originally released as 3'CDR by Retina Scan in 2007
Every age has it’s own instruments and instruments have their own timbres. A computer has become the main instrument in our time; sine waves and white noise - it’s generated and most frequently used timbres.
Gintas created this work as a podcast for folly by using 5 components and their symbolic meanings: 145 Hz and 235 Hz sine waves which are basic frequencies of male and female speech – harmony; white noise - disharmony; 80 Hz sine wave which sometimes goes below the scale of human hearing – hell; 10 KHz sine wave which goes above the scale of human hearing – heaven. 80 Hz and 10 KHz reveal musical infinity and human limitation and, in some way, human possibility to create infinity from his limitations.
Later he was a bit unsatisfied with the limitations of the mp3-codec and so you can now buy the CD-R here in a neat packaging mirroring the purity of his sonic creation.
The work consists of intro, outro, and four parts, that symbolize earth and the order of mankind. Rhythm as a driving force of living is a key element in all parts. Does this concept mean that I’m trying to create the universe of spheres? - No. Does it mean that conception is more important than music? For sure – not. Does it mean that music is above everything? - But music in these times doesn’t exist ... there is only sound art.
'elementary particles' was commisioned as a podcast to Folly www.folly.co.uk
and SoundNetwork soundnetwork.omweb.org
. Thanks for your kind support!
GINTAS K - ELEMENTARY PARTICLES (3"CDR by Retinascan)
VITAL WEEKLY 603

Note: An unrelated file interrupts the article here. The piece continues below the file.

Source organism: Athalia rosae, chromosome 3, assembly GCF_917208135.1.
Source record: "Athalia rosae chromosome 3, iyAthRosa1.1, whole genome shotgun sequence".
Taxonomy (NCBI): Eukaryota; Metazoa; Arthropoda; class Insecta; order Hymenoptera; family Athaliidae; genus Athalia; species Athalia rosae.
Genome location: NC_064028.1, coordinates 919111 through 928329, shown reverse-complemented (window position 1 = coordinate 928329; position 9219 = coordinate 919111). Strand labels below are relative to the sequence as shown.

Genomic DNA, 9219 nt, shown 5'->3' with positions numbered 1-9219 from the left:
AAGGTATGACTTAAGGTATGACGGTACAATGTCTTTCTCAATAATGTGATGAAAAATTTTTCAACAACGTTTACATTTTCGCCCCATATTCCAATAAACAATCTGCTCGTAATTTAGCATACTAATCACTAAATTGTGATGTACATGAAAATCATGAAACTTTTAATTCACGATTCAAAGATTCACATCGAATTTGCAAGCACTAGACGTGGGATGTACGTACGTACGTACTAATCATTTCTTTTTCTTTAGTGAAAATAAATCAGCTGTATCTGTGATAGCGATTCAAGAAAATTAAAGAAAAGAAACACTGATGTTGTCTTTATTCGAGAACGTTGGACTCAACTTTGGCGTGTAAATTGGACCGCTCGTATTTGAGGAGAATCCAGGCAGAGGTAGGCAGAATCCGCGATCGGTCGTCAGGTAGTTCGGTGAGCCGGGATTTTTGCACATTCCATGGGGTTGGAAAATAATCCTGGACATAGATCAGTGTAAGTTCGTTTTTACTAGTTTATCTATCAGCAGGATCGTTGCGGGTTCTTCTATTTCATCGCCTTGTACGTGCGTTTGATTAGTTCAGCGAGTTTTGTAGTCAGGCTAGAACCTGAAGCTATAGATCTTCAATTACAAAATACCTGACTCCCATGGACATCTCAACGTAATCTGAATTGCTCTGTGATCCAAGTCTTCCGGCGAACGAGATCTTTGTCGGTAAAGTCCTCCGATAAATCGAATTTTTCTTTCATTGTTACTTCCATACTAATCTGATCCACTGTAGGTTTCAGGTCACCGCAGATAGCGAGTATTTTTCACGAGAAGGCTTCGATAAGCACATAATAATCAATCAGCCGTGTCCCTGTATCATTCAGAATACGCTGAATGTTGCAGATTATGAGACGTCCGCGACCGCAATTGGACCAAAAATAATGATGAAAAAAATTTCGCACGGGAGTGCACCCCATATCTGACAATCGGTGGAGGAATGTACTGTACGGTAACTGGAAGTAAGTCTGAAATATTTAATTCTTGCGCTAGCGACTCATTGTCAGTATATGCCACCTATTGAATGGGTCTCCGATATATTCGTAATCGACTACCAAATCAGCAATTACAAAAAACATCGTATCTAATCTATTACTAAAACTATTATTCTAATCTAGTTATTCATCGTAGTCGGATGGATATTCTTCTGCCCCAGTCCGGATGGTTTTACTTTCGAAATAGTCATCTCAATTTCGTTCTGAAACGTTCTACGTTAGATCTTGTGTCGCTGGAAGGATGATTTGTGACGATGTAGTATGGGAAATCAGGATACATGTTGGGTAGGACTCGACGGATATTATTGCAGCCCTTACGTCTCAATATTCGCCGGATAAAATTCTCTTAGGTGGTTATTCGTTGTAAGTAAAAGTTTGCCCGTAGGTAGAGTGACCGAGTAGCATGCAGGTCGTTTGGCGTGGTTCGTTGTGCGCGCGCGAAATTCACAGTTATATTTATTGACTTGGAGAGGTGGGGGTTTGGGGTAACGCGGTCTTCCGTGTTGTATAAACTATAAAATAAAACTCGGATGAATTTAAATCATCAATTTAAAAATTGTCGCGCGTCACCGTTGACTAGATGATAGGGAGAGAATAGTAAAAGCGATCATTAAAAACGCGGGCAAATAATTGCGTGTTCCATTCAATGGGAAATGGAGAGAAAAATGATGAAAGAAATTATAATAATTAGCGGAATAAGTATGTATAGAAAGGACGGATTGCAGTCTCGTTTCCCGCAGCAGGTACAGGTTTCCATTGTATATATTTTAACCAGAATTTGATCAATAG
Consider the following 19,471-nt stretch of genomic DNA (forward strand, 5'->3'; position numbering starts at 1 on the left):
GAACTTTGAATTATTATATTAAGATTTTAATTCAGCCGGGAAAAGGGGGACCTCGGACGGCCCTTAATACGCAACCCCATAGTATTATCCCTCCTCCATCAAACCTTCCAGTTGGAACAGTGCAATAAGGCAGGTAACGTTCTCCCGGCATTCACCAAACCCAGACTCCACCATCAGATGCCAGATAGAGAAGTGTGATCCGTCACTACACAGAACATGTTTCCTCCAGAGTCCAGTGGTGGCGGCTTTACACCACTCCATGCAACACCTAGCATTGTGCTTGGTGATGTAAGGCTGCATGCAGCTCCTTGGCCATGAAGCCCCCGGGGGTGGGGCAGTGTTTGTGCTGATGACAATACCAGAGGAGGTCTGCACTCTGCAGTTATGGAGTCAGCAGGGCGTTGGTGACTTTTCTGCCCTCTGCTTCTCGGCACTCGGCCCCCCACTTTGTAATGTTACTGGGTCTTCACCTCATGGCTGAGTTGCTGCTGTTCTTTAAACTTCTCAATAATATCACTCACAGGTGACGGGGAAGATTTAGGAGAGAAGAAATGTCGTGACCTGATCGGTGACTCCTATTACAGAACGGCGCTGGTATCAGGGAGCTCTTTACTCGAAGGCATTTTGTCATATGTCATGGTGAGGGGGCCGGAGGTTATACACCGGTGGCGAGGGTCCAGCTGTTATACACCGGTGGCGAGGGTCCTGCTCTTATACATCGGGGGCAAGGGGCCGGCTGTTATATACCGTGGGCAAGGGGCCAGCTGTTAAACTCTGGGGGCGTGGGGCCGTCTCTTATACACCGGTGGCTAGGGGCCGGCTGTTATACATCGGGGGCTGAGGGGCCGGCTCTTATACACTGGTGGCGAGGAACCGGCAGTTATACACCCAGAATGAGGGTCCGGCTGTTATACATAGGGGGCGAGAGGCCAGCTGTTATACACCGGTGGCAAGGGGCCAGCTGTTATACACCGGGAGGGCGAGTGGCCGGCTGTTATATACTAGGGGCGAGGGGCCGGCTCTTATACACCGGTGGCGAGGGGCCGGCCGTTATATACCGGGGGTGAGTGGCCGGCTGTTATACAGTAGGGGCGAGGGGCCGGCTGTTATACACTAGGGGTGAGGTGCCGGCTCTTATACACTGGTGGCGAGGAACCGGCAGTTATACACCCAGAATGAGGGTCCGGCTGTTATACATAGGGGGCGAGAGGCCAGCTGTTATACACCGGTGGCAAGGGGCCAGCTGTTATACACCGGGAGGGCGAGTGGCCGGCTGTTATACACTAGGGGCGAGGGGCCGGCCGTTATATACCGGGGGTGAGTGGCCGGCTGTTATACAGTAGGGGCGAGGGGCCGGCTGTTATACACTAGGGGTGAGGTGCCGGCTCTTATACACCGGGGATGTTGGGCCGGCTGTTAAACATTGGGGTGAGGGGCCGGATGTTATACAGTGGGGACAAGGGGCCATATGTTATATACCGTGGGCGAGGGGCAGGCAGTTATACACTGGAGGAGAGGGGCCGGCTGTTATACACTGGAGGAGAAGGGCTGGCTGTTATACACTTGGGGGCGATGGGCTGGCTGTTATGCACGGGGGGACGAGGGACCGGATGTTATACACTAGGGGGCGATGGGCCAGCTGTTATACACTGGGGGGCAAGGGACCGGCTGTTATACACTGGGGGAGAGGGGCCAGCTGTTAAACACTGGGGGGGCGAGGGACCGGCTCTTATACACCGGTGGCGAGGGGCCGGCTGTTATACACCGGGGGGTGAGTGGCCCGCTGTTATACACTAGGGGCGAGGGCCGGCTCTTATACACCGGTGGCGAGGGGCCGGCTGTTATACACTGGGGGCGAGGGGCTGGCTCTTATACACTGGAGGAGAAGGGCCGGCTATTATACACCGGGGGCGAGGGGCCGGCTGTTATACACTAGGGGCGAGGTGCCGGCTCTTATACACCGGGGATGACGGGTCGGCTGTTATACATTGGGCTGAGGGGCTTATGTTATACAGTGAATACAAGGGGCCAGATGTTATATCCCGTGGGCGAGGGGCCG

One my favorite CDR labels is Retinascan, who take great care for the covers, a rare thing in the world of CDRs. Both of these three inch releases come in nice printed cardboard boxes. Gintas K is of course someone who came across before and here he goes into conceptual edges of sound, working very specific frequencies that reflect male or female speech, 80hz sine wave 'which sometimes goes below the scale of human hearing - hell, and 10 khz sine wave which goes above the scale of human hearing - heaven'. Originally made for a podcast, but of course it's hard to translate these frequencies into MP3 (a format unsuitable for any kind of experimental music, but that is probably a different discussion). It may seem altogether quite complicated, but Gintas K actually manages to create some nice music. Continuing his somewhat more crude sine wave cut ups of his previous releases, like a bastard (although in a positive manner) son of Alva Noto, his sine wave music has balls. Deep rumbling, cut to fit beats that are hardly danceable, but which are surely groovy. Still under the influence of early Pan Sonic, this is actually another fine release by this Lithuanian composer. (FdW)